Marko the Prince

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Marko the Prince is the title of an epic poem about a 14th-century Serbian hero who fought in the Battle of Kosovo. Jovanka Bach's play of the same name depicts the interweaving of the lives of Bosnians and Serbs in the village of Sabor in 1992, early in the Balkan war. But it isn't just excerpts from the ballad, chanted by Chicha Mitrovich (Aaron Lohr), an impulsive young Serb seeking to avenge his father's murder, that add atmosphere, nor the yearning tones of the one-stringed instrument played by the Guslar (Herman Petras). Nominated for a PEN Award, the late playwright's final entry in her Balkan trilogy provides convincing characters, haunting poetry, and no easy answers.

There are no theological fault lines here, just people with history. The main action centers on the Serbian Chicha and his boyhood friend Omar (Matthew Schmidt), a Bosnian Muslim whose father has also been murdered. Police chief Vuk Vukovich (Hristo Hristov), via a planted war medal, causes Omar to suspect that Chicha is the culprit. Through Omar's resistance, based on suspicion, we see divisions hardening. Omar's tough-but-tender sister, Narin (Jelena Stupljanin), a lawyer, falls for Californian Mike Mitor (Josh Clayton), a Red Cross worker whose parents emigrated from Sabor. Boyana (Lanna Joffrey), Chicha's love, has also won Vuk's tormented heart, and Chicha's mother, Mila (Trezana Beverley), hides a terrible secret.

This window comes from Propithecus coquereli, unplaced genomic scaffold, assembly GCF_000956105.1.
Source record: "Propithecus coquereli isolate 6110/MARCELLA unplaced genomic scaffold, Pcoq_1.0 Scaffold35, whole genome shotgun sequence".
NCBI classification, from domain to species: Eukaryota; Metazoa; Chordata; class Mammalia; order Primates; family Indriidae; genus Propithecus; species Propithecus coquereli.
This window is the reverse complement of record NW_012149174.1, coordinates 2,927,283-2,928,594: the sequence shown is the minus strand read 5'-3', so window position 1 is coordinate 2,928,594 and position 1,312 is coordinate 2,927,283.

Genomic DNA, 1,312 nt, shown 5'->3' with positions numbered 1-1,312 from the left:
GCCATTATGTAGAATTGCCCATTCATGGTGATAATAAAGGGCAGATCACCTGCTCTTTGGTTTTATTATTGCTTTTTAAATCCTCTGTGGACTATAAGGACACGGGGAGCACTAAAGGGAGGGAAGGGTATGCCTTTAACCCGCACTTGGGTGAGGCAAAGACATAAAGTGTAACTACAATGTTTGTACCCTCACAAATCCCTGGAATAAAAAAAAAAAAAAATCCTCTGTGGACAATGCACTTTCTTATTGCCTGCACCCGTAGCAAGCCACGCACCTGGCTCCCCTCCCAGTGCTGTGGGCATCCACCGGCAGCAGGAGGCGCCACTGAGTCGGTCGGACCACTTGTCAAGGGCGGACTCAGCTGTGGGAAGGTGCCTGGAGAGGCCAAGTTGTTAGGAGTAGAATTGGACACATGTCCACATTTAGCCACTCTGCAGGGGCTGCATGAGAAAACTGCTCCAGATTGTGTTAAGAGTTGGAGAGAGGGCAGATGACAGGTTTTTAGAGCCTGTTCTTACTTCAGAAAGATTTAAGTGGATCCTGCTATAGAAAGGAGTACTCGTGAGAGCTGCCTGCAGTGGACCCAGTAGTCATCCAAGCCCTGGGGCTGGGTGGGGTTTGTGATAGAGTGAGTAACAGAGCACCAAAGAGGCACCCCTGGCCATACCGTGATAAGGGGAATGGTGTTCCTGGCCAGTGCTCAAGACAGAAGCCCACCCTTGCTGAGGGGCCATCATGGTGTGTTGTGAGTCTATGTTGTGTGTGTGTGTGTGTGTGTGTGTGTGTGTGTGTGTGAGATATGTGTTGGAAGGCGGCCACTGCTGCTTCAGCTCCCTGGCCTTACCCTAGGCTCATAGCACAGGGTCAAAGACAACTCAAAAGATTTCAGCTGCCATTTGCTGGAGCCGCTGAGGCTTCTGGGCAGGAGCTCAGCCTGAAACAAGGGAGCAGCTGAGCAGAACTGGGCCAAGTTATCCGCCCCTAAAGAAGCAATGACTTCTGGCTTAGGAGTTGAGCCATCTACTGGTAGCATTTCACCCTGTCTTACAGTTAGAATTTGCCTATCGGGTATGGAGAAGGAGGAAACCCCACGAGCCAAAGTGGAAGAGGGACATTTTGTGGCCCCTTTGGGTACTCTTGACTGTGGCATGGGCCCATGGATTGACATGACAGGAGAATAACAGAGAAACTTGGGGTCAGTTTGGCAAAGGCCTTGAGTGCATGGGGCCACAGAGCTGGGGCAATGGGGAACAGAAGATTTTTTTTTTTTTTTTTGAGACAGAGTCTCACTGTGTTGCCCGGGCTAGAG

Director Marcy Arlin pulls maximum drama from each startling reversal, and Art Rotch's set perfectly expresses village intimacy. Though Lohr and Joffrey's young lovers sometimes seem flatly American in style, they shine by play's end. Stupljanin's extraordinary performance as Narin holds fire and conviction, Hristov's Vuk is an Iago with cause, and Beverley gives Mila's breakdown real pathos. Marko the Prince feels authentic and very rich.

Presented by the Immigrants' Theatre Project and John Stark Productions

at the Barrow Group Theatre, 312 W. 36th St., 3rd floor, NYC.

June 26-July 13. Wed.-Sat., 7:30 p.m.; Sun., 2:30 and 7:30 p.m. (No performances Fri., July 4, and Sun., July 13, 7:30 p.m.)

(212) 352-3101 or (866) 811-4111 or

Casting by Arnold Mungioli.